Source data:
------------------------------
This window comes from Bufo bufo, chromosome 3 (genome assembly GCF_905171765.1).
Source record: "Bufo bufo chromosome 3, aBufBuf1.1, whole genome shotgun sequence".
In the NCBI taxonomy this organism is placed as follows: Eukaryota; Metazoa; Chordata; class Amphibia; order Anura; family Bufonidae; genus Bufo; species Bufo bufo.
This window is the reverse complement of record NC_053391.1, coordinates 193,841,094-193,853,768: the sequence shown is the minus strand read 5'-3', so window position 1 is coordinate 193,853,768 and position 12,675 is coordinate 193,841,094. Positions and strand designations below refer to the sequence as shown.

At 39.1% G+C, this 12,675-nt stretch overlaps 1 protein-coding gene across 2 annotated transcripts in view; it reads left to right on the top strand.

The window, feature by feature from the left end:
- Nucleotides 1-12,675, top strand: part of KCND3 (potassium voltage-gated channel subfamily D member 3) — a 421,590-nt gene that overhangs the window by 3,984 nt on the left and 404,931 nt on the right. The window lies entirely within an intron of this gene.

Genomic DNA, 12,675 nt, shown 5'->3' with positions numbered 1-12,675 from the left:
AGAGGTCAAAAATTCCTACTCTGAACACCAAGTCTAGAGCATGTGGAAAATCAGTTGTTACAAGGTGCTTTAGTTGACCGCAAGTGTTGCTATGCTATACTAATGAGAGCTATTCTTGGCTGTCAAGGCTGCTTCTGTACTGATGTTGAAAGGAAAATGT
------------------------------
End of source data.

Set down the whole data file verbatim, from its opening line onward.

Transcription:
This window comes from Bufo bufo, chromosome 3 (genome assembly GCF_905171765.1).
Source record: "Bufo bufo chromosome 3, aBufBuf1.1, whole genome shotgun sequence".
In the NCBI taxonomy this organism is placed as follows: Eukaryota; Metazoa; Chordata; class Amphibia; order Anura; family Bufonidae; genus Bufo; species Bufo bufo.
This window is the reverse complement of record NC_053391.1, coordinates 193,841,094-193,853,768: the sequence shown is the minus strand read 5'-3', so window position 1 is coordinate 193,853,768 and position 12,675 is coordinate 193,841,094. Positions and strand designations below refer to the sequence as shown.

At 39.1% G+C, this 12,675-nt stretch overlaps 1 protein-coding gene across 2 annotated transcripts in view; it reads left to right on the top strand.

The window, feature by feature from the left end:
- Nucleotides 1-12,675, top strand: part of KCND3 (potassium voltage-gated channel subfamily D member 3) — a 421,590-nt gene that overhangs the window by 3,984 nt on the left and 404,931 nt on the right. The window lies entirely within an intron of this gene.

Genomic DNA, 12,675 nt, shown 5'->3' with positions numbered 1-12,675 from the left:
AGAGGTCAAAAATTCCTACTCTGAACACCAAGTCTAGAGCATGTGGAAAATCAGTTGTTACAAGGTGCTTTAGTTGACCGCAAGTGTTGCTATGCTATACTAATGAGAGCTATTCTTGGCTGTCAAGGCTGCTTCTGTACTGATGTTGAAAGGAAAATGT